The Greens are trying to mobilize voters for the European elections with an unusual campaign. They use hype in social networks for their own purposes – with success.
The kitten looks lovingly into the camera and another feline dressed in leather jacket for cats in black color. Written above the cute pictures of cats – “U no vote – are u kitten me?” (translated: You don’t vote – are you kidding me?”). It’s a play on words: “Kitten” is the English term for kitten and is meant here as a reference to “kidding”.
With the picture of the little cat, the Greens want to mobilize for the European elections. “Cat content” is the magic word. Cats have been all the rage on social media for years. Whether as a video, as a single image, or with a funny saying – anyone who puts cat content online can count on it being widely distributed. The hype is so great that parodies about the success of the cat videos are already circulating.
It is precisely this popularity that the European Greens want to take advantage of to increase voter turnout for the European elections in May 2014. Because that had fallen dramatically in the past. While it was still 63 percent in 1979, in 2009 only 43 percent of EU citizens went to the polls. In Germany, it fell from 65.7 percent (1979) to 43.3 percent (2009).
Series of cat pictures planned
In the coming weeks, the publication of a series of cat pictures is planned, which will be distributed over the internet with different slogans in all EU languages. Two are already in circulation. In addition to the baby cat, a second picture shows a pedigree cat posing on a sofa with the slogan “I want to be your Eurocat” – an allusion to the derogatory term “Eurocrats” for European politicians.
“We want to mobilize voters in a positive way,” says the Secretary General of the European Greens, Jacqueline Cremers, in an interview with “Welt”. The reactions to the cat pictures were “very positive”. The “feedback” is also better than “on previous campaigns”.
The Greens General Secretary rejects the criticism that content is being sacrificed for superficial sensationalism: “We don’t use the cats to change content, but first of all to point out the possibility of participation,” says Cremers. “When the real election campaign starts, we will start a completely normal campaign with our big issues.”
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Joschka Fischer is behind the Greens campaign
The cat idea came from the Berlin agency KKLD, which, together with Joschka Fischer’s consulting firm, “Joschka Fischer & Company”, designed an umbrella campaign for the European Greens, which is to be distributed in the 28 member states. It is based on the claim “You decide Europe”. It also includes the idea of using primary elections to raise awareness of the main elections.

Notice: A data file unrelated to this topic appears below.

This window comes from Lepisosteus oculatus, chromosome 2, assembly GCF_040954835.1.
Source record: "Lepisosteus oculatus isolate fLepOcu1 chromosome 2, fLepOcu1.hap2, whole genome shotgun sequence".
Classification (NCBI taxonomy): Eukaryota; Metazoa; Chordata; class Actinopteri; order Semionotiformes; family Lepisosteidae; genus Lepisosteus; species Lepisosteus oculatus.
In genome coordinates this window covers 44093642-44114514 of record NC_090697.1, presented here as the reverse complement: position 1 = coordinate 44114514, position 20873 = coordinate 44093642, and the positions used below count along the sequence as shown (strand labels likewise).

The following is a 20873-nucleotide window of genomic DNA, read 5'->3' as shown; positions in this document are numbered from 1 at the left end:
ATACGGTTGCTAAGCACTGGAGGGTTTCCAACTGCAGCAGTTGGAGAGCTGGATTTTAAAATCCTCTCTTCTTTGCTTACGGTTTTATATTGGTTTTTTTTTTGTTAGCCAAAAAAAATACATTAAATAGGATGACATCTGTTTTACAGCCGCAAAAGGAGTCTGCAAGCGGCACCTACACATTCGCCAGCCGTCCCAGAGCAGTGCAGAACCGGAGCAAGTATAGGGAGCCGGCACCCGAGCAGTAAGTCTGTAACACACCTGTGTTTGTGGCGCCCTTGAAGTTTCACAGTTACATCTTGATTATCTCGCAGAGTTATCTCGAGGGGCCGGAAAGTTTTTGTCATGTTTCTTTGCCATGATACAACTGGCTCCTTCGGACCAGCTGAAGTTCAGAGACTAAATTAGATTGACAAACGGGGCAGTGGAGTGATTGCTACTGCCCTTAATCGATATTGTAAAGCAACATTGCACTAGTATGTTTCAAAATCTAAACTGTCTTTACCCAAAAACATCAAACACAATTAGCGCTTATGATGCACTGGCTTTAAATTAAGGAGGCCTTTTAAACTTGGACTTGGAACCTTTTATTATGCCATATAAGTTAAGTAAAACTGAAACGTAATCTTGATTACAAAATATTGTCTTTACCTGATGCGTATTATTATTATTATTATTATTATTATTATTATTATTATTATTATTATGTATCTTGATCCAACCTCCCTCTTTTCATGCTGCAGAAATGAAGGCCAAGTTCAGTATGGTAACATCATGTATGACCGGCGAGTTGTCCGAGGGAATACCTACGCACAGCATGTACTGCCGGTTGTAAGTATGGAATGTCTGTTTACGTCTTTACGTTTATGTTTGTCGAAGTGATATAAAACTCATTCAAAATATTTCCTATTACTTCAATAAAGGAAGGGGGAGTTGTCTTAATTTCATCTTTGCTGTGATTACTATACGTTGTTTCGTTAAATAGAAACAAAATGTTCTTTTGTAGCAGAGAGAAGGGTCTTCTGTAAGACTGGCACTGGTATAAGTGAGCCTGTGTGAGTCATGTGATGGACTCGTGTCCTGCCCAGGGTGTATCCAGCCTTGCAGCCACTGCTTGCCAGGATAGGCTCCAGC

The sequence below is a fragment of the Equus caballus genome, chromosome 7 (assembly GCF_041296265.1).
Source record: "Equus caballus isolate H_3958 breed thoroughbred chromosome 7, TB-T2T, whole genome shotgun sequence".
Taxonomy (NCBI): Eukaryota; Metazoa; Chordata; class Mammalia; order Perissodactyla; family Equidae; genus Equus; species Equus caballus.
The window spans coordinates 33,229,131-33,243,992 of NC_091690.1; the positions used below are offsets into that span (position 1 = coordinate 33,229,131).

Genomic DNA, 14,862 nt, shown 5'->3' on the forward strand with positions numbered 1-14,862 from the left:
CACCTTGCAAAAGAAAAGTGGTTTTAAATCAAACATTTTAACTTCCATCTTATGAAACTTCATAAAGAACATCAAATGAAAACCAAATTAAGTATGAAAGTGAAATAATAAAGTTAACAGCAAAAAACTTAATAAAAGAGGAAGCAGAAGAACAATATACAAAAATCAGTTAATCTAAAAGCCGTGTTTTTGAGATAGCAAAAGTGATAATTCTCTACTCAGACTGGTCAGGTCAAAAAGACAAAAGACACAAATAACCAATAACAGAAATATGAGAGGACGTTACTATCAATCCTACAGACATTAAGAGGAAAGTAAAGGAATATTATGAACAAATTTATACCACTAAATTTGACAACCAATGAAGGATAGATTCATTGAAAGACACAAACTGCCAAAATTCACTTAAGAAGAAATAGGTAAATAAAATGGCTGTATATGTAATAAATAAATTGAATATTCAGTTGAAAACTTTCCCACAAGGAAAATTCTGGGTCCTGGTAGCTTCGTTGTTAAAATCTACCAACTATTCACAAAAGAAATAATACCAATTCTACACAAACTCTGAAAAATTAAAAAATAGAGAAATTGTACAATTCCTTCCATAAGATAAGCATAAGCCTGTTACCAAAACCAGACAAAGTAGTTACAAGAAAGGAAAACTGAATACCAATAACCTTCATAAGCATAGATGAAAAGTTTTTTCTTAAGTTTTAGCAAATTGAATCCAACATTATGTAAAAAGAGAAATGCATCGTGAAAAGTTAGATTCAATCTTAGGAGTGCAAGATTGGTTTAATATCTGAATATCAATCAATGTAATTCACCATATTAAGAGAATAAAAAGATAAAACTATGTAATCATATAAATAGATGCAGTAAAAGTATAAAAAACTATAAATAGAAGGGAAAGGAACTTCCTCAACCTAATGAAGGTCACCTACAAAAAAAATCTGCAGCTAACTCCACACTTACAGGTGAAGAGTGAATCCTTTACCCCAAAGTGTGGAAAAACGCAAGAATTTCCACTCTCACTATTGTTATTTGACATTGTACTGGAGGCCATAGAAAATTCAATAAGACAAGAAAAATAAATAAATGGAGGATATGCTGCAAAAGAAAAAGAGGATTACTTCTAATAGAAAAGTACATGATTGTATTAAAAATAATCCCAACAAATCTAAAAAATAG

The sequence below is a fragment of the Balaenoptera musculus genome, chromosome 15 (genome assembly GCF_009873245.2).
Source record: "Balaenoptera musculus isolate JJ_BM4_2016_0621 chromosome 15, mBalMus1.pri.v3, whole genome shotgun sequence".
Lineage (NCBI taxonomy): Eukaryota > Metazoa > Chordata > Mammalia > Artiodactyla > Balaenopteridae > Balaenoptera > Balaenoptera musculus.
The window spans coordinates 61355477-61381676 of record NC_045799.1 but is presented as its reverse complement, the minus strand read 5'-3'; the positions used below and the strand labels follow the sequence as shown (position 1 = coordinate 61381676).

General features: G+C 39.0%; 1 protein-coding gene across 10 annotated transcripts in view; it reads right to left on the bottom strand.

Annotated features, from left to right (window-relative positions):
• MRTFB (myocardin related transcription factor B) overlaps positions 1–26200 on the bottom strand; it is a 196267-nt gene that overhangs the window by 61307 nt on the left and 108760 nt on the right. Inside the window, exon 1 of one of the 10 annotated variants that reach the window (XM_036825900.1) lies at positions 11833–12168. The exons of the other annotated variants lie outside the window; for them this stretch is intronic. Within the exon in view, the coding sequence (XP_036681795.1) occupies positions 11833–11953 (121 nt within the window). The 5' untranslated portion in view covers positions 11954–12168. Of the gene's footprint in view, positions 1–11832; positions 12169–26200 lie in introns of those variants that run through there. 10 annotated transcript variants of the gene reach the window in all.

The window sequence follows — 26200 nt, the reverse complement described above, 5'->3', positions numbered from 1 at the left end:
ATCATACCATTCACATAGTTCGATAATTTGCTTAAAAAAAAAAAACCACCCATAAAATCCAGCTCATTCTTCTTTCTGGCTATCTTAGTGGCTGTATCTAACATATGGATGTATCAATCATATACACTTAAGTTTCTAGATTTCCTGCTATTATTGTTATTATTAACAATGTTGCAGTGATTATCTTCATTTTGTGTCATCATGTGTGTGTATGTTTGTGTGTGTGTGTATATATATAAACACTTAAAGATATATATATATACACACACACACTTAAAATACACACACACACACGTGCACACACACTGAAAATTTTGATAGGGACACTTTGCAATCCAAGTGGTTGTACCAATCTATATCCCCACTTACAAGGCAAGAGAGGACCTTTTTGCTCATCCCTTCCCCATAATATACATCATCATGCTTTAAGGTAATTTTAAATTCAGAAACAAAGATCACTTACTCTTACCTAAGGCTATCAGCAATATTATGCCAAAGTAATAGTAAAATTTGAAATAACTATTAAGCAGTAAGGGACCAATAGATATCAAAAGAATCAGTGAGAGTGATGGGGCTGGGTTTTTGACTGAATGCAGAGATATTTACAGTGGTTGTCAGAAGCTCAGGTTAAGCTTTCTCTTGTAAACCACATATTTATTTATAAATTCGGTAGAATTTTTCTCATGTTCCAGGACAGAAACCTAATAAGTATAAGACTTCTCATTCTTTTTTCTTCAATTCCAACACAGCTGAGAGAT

They are already practiced in some member countries. In the case of the “green primaries”, all citizens who have their main place of residence in an EU country and are older than 16 can vote online for the two top green candidates for the European elections. There are one and three female candidates up for election: in addition to the two German Greens, Rebecca Harms and Ska Keller, there are the Italian Greens politician Monika Frassoni and the French farmer and opponent of globalization José Bové.
The cats are part of an online strategy based on so-called memes. The term mimema (borrowed from the Greek word for imitation) describes keywords, images, or videos on the web that are modified and shared by users. It was originally devised by British evolutionary biologist Richard Dawkins, who used it to describe the spread of ideas through communication. In the American election campaign, memes (pronounced miems) have been common for some time.
The secret is called “memes”
One example was the “Eastwooding”: The Hollywood star Clint Eastwood insulted an empty chair during a bizarre campaign appearance for the Republicans. As a result, users of social networks distributed masses of self-made photos showing an empty chair under the keyword “Eastwooding”. Memes not only have the advantage of drawing the attention of net users to an issue, but also that of traditional media.
The Hamburg blogger Martin Fuchs, who analyzes election campaign strategies in social networks, considers the use of memes in election campaigns to be promising: “Through the low-threshold approach, they manage to get topics onto the political agenda in an ironic, creative, fast, viral and to the point put.”
Successful memes are also perceived outside of the network and thus reach large parts of society via traditional media. “If the Greens manage to place European issues on the table or at least generate interest in Europe, that would be a gain that posters, press releases, and TV spots rarely bring in,” says Fuchs.
The cats should not remain the only advertising idea. Cremers announces that they will also respond to daily politics with funny and creative ideas.